Accidents can happen seemingly out of nowhere. An ordinary car ride on the way to the store can turn deadly in an instant, for example, when another vehicle fails to see a stop sign and blows through an intersection. Baltimore residents can be injured on their daily drive to work when another driver fails to see their car and does not yield while making a left turn.
In many of these instances, such as the examples above, the other driver's conduct in causing the car accident is seen as just that - an accident. However, in other cases, a driver's actions can be far more intentional, such as with cases involving aggressive driving.
Aggressive driving does not mean the person necessarily intended to cause a crash with another vehicle, but the driving is far more likely to cause an accident because it is more dangerous. For instance, weaving between cars, driving at excessive rates of speed and tailgating are all examples of aggressive driving.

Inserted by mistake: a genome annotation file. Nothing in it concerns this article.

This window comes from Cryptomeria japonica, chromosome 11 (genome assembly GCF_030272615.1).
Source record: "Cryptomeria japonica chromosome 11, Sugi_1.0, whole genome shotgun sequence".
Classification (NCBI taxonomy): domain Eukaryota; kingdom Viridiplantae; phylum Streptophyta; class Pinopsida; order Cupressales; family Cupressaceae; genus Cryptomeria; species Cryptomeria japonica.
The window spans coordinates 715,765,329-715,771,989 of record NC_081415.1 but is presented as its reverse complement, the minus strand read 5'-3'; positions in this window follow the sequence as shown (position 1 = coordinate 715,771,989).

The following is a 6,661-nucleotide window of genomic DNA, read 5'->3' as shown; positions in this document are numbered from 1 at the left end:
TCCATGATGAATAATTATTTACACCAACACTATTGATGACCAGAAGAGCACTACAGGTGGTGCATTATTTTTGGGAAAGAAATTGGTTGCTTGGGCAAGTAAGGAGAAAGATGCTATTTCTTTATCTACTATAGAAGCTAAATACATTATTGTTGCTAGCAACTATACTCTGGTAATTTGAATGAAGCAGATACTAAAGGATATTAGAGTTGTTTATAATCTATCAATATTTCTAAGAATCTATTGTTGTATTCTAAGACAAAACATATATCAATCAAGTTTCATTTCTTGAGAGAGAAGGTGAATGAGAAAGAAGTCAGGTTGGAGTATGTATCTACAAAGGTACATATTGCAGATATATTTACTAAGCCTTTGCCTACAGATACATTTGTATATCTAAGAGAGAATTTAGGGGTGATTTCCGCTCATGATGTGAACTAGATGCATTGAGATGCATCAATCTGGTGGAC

This type of driving can play a significant role in causing car accidents. From 2006 to 2010 alone, about 6,000 crashes occurred each year in Maryland. In these accidents, about 65 people per year were killed, with another 4,100 people injured annually.
When aggressive driving leads to an accident, it could be legally termed negligent driving. Negligence is a form of carelessness in which a person violates the duty of care he or she has to others to avoid injuriing them. When a driver injures someone else through negligence, the injured person or persons have options available to hold that driver accountable.
Through a personal injury lawsuit, injured persons can obtain compensation from the other driver. For example, if the injured party can prove the other driver's weaving in between cars caused the crash at issue, the other driver can be ordered to pay money damages to the injured person.
Source: Department of Transportation: Motor Vehicle Administration, "Aggressive drivers," accessed on Nov. 8, 2014